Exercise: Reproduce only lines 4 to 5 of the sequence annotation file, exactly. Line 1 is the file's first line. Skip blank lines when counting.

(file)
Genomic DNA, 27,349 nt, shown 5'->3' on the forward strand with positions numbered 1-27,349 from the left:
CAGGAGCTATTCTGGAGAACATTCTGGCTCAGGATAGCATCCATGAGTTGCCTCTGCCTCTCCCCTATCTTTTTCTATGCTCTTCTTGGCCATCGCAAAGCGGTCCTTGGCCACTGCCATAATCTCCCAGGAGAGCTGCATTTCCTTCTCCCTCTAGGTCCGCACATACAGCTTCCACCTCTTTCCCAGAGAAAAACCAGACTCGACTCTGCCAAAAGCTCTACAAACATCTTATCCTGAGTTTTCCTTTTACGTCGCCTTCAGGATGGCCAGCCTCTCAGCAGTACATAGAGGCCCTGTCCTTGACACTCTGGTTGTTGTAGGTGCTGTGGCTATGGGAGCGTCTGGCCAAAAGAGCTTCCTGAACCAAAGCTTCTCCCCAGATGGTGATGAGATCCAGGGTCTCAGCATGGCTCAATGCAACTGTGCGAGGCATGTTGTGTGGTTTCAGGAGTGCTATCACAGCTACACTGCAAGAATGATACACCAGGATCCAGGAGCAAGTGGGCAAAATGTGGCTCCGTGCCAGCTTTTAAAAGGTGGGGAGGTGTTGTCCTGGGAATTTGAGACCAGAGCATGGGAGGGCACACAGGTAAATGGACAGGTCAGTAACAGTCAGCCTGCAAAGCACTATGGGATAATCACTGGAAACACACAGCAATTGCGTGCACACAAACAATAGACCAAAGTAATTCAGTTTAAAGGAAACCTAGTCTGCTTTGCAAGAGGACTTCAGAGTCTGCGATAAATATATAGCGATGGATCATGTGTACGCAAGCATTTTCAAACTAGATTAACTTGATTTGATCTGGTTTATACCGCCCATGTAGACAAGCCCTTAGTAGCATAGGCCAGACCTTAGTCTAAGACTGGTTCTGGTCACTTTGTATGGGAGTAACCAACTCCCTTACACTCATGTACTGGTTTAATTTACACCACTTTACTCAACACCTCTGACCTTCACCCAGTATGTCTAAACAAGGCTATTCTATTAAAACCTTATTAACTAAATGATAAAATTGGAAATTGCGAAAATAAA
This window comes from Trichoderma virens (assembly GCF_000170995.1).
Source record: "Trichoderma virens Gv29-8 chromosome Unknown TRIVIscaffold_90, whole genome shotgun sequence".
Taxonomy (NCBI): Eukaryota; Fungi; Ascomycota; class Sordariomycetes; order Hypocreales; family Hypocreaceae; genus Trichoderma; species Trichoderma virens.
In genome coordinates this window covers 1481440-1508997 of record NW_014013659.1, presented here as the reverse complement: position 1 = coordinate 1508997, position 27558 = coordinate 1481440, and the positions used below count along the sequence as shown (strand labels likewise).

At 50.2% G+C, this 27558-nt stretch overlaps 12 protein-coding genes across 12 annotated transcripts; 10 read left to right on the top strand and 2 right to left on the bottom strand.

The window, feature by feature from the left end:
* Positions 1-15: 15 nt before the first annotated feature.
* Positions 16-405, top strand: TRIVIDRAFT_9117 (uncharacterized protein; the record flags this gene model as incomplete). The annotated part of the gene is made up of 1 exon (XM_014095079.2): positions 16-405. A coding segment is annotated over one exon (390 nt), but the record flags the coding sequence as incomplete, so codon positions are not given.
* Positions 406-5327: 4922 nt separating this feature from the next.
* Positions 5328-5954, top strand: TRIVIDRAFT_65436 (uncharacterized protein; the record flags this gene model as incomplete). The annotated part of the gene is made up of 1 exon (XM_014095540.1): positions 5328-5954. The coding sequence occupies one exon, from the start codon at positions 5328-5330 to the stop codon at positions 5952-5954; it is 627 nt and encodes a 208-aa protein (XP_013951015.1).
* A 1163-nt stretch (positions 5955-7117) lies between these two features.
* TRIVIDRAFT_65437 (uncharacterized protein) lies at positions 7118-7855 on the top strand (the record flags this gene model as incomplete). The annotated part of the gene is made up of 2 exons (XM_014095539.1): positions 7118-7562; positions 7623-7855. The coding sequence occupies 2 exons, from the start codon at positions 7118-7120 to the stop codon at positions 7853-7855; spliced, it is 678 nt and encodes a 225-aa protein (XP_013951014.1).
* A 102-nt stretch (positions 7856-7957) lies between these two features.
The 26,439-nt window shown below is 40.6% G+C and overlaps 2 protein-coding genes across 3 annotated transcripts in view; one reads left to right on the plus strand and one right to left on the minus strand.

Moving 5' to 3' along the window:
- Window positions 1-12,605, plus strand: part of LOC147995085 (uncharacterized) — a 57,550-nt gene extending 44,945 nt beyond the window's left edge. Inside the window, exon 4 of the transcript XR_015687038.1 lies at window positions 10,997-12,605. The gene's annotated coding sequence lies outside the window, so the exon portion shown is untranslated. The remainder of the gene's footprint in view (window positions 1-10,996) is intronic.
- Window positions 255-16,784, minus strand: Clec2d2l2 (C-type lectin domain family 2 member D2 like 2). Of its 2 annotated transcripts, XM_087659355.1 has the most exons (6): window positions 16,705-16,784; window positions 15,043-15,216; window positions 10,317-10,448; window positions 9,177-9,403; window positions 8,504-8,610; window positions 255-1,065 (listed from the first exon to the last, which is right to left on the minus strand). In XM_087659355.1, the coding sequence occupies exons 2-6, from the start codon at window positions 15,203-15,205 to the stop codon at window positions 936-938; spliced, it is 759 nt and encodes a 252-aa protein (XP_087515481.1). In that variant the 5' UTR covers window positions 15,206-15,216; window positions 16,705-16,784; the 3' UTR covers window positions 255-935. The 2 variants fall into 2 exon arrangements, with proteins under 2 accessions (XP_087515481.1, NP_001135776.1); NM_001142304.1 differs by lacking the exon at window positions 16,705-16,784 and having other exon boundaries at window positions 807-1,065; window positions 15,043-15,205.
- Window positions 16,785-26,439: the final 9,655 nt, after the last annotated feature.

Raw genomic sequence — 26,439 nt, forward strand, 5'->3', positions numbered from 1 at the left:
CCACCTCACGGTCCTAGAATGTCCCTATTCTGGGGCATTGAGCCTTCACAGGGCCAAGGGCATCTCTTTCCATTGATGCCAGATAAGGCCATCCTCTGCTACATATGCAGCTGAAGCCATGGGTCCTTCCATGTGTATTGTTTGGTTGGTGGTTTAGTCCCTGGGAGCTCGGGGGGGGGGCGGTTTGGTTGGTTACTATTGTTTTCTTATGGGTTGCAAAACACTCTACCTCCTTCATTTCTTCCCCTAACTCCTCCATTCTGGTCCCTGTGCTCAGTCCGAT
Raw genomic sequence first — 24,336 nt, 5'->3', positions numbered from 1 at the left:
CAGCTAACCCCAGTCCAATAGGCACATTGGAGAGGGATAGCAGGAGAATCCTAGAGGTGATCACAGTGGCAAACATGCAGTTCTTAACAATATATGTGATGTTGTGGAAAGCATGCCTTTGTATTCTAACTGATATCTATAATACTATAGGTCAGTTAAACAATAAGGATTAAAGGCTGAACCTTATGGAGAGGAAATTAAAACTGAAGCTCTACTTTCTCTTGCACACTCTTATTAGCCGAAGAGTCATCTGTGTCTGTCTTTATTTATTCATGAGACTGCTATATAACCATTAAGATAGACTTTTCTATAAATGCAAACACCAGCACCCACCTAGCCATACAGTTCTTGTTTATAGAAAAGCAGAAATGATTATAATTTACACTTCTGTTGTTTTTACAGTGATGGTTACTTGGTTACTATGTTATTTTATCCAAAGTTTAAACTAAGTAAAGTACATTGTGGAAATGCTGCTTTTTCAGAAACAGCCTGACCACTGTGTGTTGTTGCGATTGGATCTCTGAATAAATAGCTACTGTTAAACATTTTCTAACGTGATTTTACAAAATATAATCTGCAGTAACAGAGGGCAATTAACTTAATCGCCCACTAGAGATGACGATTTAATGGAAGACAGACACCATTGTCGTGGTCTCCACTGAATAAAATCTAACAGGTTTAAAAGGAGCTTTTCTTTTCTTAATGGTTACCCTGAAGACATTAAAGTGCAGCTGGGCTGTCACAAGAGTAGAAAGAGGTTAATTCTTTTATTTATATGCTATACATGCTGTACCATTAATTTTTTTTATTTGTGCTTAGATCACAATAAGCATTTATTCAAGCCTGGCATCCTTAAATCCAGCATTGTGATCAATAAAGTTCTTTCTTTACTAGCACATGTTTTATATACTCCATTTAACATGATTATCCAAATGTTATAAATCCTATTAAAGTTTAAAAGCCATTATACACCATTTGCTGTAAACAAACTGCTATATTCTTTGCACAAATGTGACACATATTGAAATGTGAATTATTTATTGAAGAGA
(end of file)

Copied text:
Source record: "Trichoderma virens Gv29-8 chromosome Unknown TRIVIscaffold_90, whole genome shotgun sequence".
Taxonomy (NCBI): Eukaryota; Fungi; Ascomycota; class Sordariomycetes; order Hypocreales; family Hypocreaceae; genus Trichoderma; species Trichoderma virens.